What exactly is a fossil? A fossil is the remains, impression, or trace of a living thing from a former geological age. Examples of fossils can include bones, exoskeletons, imprints, objects in amber, hair, petrified wood, or even just DNA.
This ancient fish known as Pachycormus bollensis swam in the oceans during the Jurassic geological period, about 190 million years ago. The Science Museum purchased this beautiful specimen from Ward’s Natural Science Establishment in 1895. The fossil was collected from the Lias Formation in Holzmaden, Germany.
Why do we study fossils?
Fossils help us learn about the long history of life on Earth, including dinosaurs! Paleontologists are learning new things from fossils every day!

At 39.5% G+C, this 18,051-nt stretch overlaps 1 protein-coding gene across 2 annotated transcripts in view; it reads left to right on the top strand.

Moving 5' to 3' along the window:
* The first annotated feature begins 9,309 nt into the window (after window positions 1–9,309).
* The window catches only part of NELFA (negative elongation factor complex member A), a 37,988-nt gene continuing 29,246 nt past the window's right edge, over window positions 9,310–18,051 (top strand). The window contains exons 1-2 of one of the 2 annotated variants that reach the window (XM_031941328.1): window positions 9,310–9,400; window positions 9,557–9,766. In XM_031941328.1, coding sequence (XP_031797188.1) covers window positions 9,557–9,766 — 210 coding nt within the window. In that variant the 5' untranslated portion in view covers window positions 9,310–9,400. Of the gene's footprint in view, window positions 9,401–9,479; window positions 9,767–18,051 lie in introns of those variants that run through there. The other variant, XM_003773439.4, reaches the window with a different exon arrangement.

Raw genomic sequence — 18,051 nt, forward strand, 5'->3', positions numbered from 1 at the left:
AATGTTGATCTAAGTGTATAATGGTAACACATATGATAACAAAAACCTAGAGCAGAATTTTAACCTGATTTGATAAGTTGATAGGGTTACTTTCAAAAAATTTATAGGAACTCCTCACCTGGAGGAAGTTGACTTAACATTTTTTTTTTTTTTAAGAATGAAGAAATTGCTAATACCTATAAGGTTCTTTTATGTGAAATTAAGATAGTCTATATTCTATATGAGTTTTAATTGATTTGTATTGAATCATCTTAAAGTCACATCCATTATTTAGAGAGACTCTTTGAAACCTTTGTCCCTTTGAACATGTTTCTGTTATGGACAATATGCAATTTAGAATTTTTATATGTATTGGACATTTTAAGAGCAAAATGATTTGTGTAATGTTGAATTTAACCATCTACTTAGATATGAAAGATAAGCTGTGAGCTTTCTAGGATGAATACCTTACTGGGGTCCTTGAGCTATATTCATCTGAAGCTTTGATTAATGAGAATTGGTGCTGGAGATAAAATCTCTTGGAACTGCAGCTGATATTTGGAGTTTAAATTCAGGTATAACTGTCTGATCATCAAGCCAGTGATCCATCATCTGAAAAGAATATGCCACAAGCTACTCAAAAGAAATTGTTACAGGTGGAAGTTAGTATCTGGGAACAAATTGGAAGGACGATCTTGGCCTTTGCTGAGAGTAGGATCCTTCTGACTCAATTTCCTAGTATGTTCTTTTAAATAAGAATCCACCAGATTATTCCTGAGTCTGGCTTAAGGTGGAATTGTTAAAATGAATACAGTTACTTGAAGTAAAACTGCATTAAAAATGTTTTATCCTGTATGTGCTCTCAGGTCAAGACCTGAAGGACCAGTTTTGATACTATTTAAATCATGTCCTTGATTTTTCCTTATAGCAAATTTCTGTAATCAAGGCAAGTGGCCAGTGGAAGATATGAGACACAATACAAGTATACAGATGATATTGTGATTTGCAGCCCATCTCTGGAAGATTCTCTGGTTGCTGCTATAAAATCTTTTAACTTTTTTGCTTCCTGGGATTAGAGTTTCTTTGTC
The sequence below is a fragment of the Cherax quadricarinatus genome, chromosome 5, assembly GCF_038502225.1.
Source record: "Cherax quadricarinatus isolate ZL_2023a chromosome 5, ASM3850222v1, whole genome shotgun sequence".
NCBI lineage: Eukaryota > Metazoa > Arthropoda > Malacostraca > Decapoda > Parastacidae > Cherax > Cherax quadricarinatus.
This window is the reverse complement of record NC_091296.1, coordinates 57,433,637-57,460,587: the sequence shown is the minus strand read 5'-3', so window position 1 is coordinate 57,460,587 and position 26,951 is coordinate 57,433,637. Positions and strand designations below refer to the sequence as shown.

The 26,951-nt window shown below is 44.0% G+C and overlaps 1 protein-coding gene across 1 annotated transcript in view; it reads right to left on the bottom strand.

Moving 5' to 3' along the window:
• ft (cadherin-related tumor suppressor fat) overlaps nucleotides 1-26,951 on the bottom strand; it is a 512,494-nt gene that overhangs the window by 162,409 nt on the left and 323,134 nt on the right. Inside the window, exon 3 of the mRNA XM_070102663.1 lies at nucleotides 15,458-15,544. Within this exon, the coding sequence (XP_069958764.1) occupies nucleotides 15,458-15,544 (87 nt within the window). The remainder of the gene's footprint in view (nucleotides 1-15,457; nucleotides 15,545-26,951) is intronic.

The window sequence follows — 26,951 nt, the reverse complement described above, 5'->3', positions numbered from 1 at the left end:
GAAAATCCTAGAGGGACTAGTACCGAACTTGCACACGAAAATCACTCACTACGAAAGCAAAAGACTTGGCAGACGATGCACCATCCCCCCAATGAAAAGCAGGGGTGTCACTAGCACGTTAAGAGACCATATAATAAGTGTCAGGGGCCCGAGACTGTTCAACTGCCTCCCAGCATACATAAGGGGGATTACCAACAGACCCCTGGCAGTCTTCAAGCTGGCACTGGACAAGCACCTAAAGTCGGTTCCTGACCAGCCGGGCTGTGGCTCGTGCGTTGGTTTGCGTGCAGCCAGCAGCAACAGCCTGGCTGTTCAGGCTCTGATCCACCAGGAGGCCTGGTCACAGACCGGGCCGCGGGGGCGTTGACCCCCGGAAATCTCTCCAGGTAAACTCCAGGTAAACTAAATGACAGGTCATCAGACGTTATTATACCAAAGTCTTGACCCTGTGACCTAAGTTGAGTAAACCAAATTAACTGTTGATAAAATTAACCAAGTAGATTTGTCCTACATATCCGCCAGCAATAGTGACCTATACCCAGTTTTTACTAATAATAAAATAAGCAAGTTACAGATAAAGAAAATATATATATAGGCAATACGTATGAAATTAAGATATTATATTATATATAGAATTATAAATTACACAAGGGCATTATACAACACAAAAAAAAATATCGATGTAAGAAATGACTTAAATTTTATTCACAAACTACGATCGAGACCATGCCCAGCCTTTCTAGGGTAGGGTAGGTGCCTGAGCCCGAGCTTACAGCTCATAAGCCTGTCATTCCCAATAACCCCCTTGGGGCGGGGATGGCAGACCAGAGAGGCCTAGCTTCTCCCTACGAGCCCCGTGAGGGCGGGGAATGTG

This bone was found in New Mexico in 1924. Paleontologists originally thought it was a Tyrannosaurus rex bone, but in 2014 further study revealed that it is an Alamosaurus bone.
Some fossils are beautiful impressions of leaves. Try a new way to make an easy impression of a leaf!
You will need:
- A fresh green leaf
- A scrap of light fabric or a handkerchief
- A rock
Note: For this project, use a surface like a driveway or concrete that will not be easily damaged.
- Place your leaf on top of your fabric or handkerchief, and use your rock to bang on it.
- Move all over the leaf, banging as you go.
- When you lift up your leaf, you should see an impression of the leaf on your fabric.
What other types of plants could you use to make different colors or patterns on your fabric? Share your creation with us using #AtTheMuseums!
Something to Talk About
Do modern leaves look different than leaves on plants alive during the time of dinosaurs? How can fossils help us find out?